Tomoo Gokita Goes "Moo" and Masayuki Shioda is the "Retinagazer" in Tokyo
Taka Ishii Gallery in Tokyo concludes the summer with two strong shows, presenting Masayuki Shioda’s first solo exhibition with the gallery at their Photography/Film space and their fifth solo presentation with Japanese icon, Tomoo Gokita. Encompassing their passion for contemporary photography and film as well as their affection for cutting-edge contemporary painting, Retinagazer and Moo are on view through September 26,2020, available for in-person viewing by appointment.
Shioda’s solo debut Retinagazer features approximately 110 works selected from a massive body of work made over 24 years, during which he "investigated the essence of photography with conceptual and methodological uniqueness to generate coherent photographic expression." The curated works draw primarily from his 2004 series DOGOOHAIR, where the artist contemplated the relations of images through snapshots. His earliest images comprise snapshots of friends, music performances - and cats - are also in the show, along with a series that treats abstract photography as music, as well as experimental works and the recent portraits. Included is the epic three-part DAILY BLEACH (2001-2019) series, which represents past, present, and future through the Japanese concepts of ke (quotidian) and hare (extraordinary), reflecting the artist’s deep engagement with his surroundings. The exhibition marks the release of a new publication Retinagazer, a book composed of previous works that present these concepts in a portable, print version.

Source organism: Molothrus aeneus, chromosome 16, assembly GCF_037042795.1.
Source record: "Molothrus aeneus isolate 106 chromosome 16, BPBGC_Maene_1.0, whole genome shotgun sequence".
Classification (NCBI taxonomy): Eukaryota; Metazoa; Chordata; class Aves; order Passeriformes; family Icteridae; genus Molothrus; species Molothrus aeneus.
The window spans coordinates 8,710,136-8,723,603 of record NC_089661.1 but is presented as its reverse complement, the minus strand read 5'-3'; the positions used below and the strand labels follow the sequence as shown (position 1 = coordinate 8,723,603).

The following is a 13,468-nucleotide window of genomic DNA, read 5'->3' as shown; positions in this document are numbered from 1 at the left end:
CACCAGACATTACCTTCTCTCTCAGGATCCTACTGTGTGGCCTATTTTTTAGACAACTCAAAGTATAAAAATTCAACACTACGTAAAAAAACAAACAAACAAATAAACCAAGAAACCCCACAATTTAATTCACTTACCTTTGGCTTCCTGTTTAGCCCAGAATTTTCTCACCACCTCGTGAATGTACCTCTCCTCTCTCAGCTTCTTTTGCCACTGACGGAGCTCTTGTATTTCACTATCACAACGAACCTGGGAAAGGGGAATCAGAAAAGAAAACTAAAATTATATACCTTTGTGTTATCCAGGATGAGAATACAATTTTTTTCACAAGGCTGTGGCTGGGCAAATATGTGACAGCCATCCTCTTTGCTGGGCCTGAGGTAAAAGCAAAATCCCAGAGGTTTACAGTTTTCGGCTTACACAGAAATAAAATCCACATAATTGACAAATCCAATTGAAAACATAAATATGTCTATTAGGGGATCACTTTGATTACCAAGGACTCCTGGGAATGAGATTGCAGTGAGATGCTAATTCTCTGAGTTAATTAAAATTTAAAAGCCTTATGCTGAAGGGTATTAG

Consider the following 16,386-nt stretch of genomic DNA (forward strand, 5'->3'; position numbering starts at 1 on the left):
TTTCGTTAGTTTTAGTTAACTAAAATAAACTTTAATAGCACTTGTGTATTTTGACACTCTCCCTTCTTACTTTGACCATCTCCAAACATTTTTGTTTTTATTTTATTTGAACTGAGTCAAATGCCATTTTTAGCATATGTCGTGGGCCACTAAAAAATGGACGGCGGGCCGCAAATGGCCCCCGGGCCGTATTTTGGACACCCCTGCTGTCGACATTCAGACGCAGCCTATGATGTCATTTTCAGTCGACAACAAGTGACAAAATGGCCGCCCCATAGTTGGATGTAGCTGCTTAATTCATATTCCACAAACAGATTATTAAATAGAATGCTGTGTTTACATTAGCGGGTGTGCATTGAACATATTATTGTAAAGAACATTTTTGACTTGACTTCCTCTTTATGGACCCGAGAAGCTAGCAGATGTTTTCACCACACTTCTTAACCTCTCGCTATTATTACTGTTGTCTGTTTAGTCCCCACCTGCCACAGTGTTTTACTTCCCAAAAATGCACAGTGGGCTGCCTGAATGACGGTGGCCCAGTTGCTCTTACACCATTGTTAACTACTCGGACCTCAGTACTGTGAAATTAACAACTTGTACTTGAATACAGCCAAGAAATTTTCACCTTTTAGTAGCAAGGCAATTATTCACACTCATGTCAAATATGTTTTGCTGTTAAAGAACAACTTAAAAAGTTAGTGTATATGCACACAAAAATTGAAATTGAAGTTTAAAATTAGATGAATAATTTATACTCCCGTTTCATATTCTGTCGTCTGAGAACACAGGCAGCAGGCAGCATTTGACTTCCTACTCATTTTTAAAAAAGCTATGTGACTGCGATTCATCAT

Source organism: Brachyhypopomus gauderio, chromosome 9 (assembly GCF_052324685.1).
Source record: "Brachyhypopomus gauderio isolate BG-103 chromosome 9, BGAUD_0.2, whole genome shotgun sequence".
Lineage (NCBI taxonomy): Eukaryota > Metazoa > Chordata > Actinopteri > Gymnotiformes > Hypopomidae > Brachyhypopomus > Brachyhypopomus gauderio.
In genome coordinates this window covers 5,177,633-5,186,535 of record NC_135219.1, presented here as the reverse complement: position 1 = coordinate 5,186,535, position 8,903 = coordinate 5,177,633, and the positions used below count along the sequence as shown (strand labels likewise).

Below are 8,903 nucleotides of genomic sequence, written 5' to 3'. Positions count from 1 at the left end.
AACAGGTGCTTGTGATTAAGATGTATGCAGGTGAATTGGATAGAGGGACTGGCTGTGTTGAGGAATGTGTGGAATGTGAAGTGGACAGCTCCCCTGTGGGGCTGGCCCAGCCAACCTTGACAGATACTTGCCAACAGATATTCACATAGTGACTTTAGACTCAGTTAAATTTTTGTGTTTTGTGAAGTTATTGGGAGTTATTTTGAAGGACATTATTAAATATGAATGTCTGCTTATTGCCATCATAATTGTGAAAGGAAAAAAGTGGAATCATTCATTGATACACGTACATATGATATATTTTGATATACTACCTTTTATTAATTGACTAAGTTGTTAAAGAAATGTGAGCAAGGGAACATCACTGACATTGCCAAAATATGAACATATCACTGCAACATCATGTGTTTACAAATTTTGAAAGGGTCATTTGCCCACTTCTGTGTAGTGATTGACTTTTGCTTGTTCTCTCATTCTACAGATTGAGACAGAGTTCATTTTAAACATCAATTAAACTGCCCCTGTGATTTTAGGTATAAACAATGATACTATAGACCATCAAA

Following his last showcase with the gallery three years ago, and his recent solo show with Massimo De Carlo in Milan, Moo features exclusively, for the first time in Japan, Tomoo Gokita's new color paintings. Although principally for his drawings and black and white gouache works, the artist has continued to evolve and expand his practice, experimenting with different techniques, mediums, aesthetics, and formats. Such creative trials resulted in well-received blue paintings, a series of early stenciled works, collages, and even sculptures.
With his most recent, color paintings, Gokita re-purposes the techniques developed through gouache works and produces blanched, mostly abstracted figurative images. With expressive, bold, and intuitive brushwork, the entire body of work exults in the artist's impulsive and genuine approach to painting. Regularly sourcing the inspiration and core structure from found vintage photos, he proceeds to blur and deconstruct the representational portions of the image. Whether completely removing the face, adding key features onto alien-like shapes, or emulating the patina and naivety of vintage magazines and photos, the works showcase his experimental, curious nature. The exclusive use of subdued shades of brown, orange, purple, and pink, also contribute to the retro-feel in which the images reside. Further on, these exercises in both technical and contextual fields expand to floral arrangements and pattern pieces that continue onto his Fake Cézanne series, all the way to fully abstract works to which Gokita has always felt a keen attraction. —Sasha Bogojev